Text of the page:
LikeSome new research on artists working outside the gallery system has just been published by Axis [1]: Validation Beyond the Gallery. As an artist who has little interest in making objects that can be sold, collected or otherwise institutionalised, as a relative outsider (and Outsider) even among the outlying group of artists who feel the same [2], and as somebody doing ongoing work related to artists’ livelihoods and pay, there’s some interesting stuff in there. The only caveat I’d add is that the study is by their own description qualitative [3], i.e. an interpretation of narrative from only 25 participants, so personally I’d be very cautious about forming policy or drawing universal conclusions from such an incredibly small sample of participants.

Having said that, the TLDR version will perhaps be unsurprising to anyone with any experience in the matters under discussion, although evidently it still needs to be said:

  • Publicly funded organisations– and funders themselves doubly so– still won’t and don’t, for the most part, commit to artists directly because they’re geared towards fixed-term, limited and highly instrumentalised, institutionally-driven projects.
  • The (fairly large) sector is critically ignored, and often treated as the poor cousin of “proper” gallery-based art.
  • Meanwhile many artists are neither suitable for nor interested in the “Art World” that consists of the art market and the symbiotic private/major institution gallery system that is widely– obsessively, even– covered by academia, the mainstream media and the specialised art magazines to the exclusion and detriment of all the other “art worlds” that exist.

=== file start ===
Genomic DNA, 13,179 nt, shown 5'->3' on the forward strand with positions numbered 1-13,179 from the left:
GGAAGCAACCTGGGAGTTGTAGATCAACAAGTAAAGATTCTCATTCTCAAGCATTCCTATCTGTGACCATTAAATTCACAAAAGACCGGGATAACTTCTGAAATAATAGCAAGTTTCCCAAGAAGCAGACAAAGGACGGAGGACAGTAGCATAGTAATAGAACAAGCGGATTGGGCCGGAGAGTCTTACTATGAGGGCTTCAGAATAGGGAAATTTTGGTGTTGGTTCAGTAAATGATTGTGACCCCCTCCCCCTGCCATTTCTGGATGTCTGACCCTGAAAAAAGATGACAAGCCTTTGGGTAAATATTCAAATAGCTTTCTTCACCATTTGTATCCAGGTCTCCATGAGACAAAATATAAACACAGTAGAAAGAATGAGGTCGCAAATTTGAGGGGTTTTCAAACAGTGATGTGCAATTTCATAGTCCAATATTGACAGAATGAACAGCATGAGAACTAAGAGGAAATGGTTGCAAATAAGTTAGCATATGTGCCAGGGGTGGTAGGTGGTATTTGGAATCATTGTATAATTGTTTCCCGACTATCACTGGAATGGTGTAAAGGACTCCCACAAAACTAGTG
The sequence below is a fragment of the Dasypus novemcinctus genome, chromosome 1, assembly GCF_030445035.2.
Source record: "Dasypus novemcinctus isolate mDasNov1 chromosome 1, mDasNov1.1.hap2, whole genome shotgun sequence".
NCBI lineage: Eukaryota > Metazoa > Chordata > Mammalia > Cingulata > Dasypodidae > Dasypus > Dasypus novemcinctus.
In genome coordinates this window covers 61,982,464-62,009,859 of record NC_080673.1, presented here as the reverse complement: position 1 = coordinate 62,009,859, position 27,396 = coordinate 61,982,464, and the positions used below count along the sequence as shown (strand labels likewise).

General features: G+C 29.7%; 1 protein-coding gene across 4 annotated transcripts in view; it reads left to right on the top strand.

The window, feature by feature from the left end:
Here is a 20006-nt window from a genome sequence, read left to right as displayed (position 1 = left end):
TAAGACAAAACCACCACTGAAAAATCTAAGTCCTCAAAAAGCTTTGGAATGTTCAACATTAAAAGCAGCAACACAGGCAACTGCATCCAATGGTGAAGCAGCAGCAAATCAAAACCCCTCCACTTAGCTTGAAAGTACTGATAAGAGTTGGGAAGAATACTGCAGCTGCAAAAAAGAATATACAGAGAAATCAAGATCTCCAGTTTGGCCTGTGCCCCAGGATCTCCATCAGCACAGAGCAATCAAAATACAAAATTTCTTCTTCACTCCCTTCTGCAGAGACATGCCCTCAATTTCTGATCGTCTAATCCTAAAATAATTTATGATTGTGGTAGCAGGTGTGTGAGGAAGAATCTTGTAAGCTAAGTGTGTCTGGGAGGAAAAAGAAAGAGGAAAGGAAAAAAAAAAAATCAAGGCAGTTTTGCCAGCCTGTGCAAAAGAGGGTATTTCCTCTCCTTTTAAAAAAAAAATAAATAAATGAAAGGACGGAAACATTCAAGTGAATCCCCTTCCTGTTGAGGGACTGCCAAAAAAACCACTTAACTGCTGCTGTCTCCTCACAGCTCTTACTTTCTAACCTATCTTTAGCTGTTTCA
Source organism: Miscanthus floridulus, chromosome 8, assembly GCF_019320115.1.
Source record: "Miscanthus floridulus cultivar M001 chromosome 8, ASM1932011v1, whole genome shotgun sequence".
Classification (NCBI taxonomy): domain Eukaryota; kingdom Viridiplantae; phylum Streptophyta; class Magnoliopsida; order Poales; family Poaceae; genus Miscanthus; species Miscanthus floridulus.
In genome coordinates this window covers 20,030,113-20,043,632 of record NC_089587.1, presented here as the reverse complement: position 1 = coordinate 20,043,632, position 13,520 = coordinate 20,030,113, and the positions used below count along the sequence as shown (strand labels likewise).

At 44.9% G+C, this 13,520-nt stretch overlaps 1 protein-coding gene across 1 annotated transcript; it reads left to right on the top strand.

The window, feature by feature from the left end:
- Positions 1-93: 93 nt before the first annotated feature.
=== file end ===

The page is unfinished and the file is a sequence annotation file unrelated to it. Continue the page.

• Experiencing any degree of success or recognition in this sector is pretty much a crapshoot because the infrastructure is so haphazard, which in turn fragments the community of artists working within it. This study very tellingly reveals that even people who work in the sector struggle to name their peers, and find it hard to define success beyond just being able to keep doing it.

Link for an introduction to the research and the wider project of which it is a part. It’s worth reading, for artists and commissioners or policy people alike, with some thought-provoking quotes from the artists and producers who were interviewed.

NB Reading it in the embedded publication viewer is like trying to knit socks onto a flea, and the way to access it at a comfortably readable size or download it is not immediately obvious: to do so, click the “i” at top right or just cut out the middle man and click here.

NOTES

[1] For people outside the UK, this refers to the artists’ database and networking platform, not the WWII coalition of powers opposed to the Allies. Man, I never tire of this gag.